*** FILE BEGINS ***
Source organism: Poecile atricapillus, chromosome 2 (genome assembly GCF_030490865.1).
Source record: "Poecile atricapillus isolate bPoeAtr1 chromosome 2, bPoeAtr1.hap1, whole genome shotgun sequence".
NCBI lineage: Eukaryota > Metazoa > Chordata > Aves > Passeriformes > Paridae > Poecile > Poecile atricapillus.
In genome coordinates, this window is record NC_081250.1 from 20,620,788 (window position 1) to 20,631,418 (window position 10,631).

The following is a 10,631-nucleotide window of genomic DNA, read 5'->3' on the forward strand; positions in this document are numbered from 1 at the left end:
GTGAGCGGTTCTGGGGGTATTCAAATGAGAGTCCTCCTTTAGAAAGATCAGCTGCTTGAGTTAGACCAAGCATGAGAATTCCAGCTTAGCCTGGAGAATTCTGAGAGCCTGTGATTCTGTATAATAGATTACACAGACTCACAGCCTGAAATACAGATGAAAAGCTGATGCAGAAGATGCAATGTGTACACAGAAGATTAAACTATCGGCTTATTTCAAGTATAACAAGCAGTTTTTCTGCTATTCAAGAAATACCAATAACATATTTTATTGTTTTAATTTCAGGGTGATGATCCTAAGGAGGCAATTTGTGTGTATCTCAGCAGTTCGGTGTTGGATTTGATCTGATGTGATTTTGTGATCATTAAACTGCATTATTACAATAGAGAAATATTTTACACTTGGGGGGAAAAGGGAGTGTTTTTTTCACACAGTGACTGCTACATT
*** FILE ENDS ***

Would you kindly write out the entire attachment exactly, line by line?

Source organism: Poecile atricapillus, chromosome 2 (genome assembly GCF_030490865.1).
Source record: "Poecile atricapillus isolate bPoeAtr1 chromosome 2, bPoeAtr1.hap1, whole genome shotgun sequence".
NCBI lineage: Eukaryota > Metazoa > Chordata > Aves > Passeriformes > Paridae > Poecile > Poecile atricapillus.
In genome coordinates, this window is record NC_081250.1 from 20,620,788 (window position 1) to 20,631,418 (window position 10,631).

The following is a 10,631-nucleotide window of genomic DNA, read 5'->3' on the forward strand; positions in this document are numbered from 1 at the left end:
GTGAGCGGTTCTGGGGGTATTCAAATGAGAGTCCTCCTTTAGAAAGATCAGCTGCTTGAGTTAGACCAAGCATGAGAATTCCAGCTTAGCCTGGAGAATTCTGAGAGCCTGTGATTCTGTATAATAGATTACACAGACTCACAGCCTGAAATACAGATGAAAAGCTGATGCAGAAGATGCAATGTGTACACAGAAGATTAAACTATCGGCTTATTTCAAGTATAACAAGCAGTTTTTCTGCTATTCAAGAAATACCAATAACATATTTTATTGTTTTAATTTCAGGGTGATGATCCTAAGGAGGCAATTTGTGTGTATCTCAGCAGTTCGGTGTTGGATTTGATCTGATGTGATTTTGTGATCATTAAACTGCATTATTACAATAGAGAAATATTTTACACTTGGGGGGAAAAGGGAGTGTTTTTTTCACACAGTGACTGCTACATT